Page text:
Special Assistant to the President for Climate Policy; former CEO, Ambri
I was ready to try something different and instead of advising people on how to run a business, I wanted to roll my sleeves up and do it myself.
Phil Giudice is CEO of AMBRI, a Boston-based startup chasing the Holy Grail of renewable energy: cheap, reliable, and massively scalable electricity storage. The company’s solution is a new liquid-metal battery technology developed in the MIT laboratory of co-founder Donald Sadoway, who was inspired by an industry where scale makes all the difference.
“Don looked at the electrochemical process of an aluminum smelter, which takes tremendous amounts of electricity off the grid and turns dirt—bauxite—into pure metal at 50 cents a pound,” Giudice says. Sadoway and his team found a way to reverse that process, unlocking the potential for a new type of battery that stores energy in layers of molten metal and salt.
The batteries have no moving parts, the ingredients are abundant and cheap, and the design is immune from the capacity fade that plagues competing technologies such as lithium-ion. Those qualities attracted great interest from the U.S. Department of Energy and heavy-hitting technology investors like Vinod Khosla and Bill Gates, who learned of the technology after anonymously auditing one of Sadoway’s courses online.
When Giudice joined AMBRI as CEO in 2011, the going rate for grid-level storage was about $1,000 per kilowatt-hour. That number has since plummeted to $273 for lithium-ion, eroding the venture’s initial cost advantage and forcing the team to develop an even lower-cost chemistry. The new ingredients are a close-held secret, though Giudice allows that they are abundant and cheap, in keeping with an observation Sadoway makes in a TED Talk viewed 1.2 million times. “If you want to make something dirt cheap,” he says, “make it out of dirt.”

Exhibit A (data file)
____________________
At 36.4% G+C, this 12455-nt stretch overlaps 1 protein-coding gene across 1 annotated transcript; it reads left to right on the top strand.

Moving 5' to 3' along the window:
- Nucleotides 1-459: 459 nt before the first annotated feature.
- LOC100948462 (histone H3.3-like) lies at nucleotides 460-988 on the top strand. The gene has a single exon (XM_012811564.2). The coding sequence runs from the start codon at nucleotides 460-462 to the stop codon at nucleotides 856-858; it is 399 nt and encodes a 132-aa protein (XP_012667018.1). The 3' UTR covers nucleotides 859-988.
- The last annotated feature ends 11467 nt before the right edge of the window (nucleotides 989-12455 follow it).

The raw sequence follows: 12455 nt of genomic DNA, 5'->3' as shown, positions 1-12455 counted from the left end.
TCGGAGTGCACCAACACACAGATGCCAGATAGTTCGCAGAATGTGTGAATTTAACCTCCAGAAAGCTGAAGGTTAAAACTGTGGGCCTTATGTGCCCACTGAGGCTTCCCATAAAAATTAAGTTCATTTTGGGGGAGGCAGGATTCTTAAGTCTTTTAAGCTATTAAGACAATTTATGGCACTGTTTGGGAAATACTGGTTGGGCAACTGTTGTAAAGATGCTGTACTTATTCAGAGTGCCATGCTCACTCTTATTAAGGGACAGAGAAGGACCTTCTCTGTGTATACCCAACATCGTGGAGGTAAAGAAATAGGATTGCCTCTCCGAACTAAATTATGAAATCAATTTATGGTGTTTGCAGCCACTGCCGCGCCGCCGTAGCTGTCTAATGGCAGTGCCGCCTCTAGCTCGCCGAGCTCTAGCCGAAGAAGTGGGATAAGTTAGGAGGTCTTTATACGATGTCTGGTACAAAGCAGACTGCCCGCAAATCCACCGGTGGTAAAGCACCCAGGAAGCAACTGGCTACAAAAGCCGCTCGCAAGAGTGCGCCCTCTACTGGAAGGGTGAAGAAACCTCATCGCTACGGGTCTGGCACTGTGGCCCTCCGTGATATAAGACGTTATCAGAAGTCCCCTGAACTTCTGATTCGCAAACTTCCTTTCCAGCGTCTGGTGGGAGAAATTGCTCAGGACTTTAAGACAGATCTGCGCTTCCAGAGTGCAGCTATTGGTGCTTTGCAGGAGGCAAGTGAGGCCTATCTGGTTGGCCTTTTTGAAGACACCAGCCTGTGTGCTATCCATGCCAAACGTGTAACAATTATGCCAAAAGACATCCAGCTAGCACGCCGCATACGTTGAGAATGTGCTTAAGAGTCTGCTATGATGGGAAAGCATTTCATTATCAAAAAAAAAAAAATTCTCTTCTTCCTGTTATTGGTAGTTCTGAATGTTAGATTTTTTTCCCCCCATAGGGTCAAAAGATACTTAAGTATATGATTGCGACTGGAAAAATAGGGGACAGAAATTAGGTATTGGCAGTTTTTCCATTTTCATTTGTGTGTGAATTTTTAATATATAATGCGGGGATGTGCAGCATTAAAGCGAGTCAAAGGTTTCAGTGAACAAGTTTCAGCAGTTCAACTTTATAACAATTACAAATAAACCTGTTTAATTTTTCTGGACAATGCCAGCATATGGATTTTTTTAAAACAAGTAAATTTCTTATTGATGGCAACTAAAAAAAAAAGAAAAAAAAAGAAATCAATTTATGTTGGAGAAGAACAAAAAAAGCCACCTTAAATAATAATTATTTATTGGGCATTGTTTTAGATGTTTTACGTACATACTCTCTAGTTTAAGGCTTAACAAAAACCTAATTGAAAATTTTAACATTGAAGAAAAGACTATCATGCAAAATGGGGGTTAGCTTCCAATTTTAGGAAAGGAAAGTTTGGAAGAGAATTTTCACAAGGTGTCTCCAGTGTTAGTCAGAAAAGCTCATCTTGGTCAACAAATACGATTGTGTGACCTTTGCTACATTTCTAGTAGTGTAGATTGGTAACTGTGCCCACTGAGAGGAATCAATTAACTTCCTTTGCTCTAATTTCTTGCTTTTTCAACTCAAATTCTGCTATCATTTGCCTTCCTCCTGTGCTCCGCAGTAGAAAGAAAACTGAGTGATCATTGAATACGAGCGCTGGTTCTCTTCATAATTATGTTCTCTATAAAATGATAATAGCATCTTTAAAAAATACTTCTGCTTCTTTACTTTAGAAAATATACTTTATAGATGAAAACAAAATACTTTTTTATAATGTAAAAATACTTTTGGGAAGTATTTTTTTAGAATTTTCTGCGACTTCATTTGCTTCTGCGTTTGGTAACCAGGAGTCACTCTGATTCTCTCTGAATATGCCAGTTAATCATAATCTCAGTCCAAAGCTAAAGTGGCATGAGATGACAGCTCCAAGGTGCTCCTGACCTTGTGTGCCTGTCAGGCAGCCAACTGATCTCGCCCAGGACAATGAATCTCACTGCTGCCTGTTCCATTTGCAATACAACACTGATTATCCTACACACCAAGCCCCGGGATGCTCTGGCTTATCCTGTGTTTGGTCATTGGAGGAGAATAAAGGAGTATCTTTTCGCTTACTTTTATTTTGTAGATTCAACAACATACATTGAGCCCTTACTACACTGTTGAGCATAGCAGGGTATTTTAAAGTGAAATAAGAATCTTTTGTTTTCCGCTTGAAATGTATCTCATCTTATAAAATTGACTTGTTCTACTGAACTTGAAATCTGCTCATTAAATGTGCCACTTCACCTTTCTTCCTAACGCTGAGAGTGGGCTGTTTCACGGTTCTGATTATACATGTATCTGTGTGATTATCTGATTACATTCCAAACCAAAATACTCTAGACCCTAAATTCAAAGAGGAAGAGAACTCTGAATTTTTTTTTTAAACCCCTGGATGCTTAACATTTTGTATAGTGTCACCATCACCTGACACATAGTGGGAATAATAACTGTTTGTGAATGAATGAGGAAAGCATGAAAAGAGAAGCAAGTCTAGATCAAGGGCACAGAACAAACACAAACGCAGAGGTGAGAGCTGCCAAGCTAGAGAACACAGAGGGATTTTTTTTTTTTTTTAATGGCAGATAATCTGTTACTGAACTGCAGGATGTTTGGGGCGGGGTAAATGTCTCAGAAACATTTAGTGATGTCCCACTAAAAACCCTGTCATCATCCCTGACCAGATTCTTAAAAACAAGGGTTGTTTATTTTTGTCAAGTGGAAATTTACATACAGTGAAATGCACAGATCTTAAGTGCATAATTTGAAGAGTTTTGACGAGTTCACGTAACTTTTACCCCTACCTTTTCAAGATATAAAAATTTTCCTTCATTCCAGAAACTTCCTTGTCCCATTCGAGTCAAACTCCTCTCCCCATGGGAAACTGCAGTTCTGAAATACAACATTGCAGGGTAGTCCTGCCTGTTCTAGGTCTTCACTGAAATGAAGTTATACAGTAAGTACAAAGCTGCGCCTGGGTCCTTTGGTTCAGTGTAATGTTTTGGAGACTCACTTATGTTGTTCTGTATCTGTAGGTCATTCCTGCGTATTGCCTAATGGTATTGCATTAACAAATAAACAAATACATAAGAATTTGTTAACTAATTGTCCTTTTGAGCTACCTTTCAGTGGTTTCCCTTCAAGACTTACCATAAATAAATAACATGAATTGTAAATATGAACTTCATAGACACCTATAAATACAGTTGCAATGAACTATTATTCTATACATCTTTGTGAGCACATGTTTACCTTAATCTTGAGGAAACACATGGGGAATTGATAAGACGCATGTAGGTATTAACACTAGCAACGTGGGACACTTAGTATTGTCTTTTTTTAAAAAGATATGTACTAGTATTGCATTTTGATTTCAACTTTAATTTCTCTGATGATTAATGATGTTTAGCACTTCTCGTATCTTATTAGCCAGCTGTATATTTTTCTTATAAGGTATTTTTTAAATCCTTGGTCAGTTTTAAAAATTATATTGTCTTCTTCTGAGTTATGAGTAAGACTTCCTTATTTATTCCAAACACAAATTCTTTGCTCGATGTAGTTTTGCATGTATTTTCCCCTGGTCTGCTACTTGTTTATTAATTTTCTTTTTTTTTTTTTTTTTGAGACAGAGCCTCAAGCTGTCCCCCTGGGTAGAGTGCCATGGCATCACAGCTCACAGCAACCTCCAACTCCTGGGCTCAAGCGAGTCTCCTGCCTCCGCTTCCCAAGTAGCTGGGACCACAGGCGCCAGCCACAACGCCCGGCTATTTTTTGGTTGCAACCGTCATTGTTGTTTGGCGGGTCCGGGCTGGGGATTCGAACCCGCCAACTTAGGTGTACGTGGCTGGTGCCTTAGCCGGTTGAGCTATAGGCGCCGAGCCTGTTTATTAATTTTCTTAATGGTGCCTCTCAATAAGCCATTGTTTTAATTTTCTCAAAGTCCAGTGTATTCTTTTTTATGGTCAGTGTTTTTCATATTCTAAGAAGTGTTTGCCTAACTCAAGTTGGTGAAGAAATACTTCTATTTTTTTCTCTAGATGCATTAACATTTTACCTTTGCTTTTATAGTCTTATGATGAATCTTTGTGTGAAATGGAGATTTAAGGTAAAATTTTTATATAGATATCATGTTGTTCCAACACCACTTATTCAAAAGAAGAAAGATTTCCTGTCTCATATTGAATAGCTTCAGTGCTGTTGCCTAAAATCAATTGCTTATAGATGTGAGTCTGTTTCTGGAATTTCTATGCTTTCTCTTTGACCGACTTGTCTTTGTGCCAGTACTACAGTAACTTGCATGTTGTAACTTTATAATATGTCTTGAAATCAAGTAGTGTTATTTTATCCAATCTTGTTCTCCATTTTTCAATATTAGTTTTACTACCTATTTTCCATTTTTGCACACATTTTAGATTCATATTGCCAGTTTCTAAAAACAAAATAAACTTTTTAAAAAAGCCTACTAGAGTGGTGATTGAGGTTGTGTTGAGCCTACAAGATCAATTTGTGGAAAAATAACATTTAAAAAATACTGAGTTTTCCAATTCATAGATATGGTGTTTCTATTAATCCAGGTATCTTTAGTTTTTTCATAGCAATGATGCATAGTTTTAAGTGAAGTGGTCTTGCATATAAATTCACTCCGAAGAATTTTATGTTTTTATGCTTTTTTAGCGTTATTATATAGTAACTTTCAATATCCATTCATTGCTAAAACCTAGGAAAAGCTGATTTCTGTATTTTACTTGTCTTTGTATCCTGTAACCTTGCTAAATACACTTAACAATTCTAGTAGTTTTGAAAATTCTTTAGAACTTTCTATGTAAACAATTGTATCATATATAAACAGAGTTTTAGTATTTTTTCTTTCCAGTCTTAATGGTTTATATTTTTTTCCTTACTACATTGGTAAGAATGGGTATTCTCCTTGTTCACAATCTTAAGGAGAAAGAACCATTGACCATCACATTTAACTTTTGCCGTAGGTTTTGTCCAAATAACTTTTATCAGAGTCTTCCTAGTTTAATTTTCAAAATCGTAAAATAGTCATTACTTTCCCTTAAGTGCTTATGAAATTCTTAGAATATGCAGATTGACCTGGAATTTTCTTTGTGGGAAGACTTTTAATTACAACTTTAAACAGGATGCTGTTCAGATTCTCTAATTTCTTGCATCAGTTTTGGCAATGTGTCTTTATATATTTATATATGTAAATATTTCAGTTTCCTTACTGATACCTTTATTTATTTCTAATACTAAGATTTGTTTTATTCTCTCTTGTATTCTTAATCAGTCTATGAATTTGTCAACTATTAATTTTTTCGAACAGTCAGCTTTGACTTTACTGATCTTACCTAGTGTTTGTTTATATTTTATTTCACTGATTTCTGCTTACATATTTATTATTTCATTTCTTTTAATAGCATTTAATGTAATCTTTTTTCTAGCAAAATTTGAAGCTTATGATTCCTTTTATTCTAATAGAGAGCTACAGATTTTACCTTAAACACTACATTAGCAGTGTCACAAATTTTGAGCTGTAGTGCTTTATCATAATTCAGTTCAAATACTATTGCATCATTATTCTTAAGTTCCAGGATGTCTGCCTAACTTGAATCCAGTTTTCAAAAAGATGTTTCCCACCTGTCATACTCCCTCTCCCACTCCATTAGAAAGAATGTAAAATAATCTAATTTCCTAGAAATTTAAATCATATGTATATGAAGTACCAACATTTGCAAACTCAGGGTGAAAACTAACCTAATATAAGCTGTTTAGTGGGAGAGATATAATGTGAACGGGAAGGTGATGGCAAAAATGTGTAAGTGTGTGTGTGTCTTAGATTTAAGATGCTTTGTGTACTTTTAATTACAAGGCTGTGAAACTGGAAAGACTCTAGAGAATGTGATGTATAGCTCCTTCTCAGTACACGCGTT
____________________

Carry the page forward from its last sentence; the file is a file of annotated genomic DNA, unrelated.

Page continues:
Giudice knows plenty about dirt. He started as an energy geologist, earning a master’s in the field before coming to Tuck “to get my union card to do more than just geology.” He spent 17 years as an energy consultant, until the September morning in New York when he watched the World Trade Center's twin towers come down. His firm, Marsh & McLennan, lost 295 people that day.
“I was ready to try something different and instead of advising people on how to run a business, I wanted to roll my sleeves up and do it myself,” says Giudice, who did a turn as board member and SVP at EnerNOC and later as energy undersecretary for the state of Massachusetts before joining AMBRI, where his mission is nothing less than transforming one of the most deeply entrenched industries on the planet.
The cost of wind and solar has fallen through the floor in recent years, with no end in sight. The problem is that the sun doesn’t always shine and the wind doesn’t always blow. Intermittency exacerbates the long-standing challenge of matching electricity generation to demand using a grid that Giudice likens to a supply chain without any warehouses.
“It’s been that way since the time of Thomas Edison and George Westinghouse,” he says, “but batteries we intend to deliver will change all of that.”
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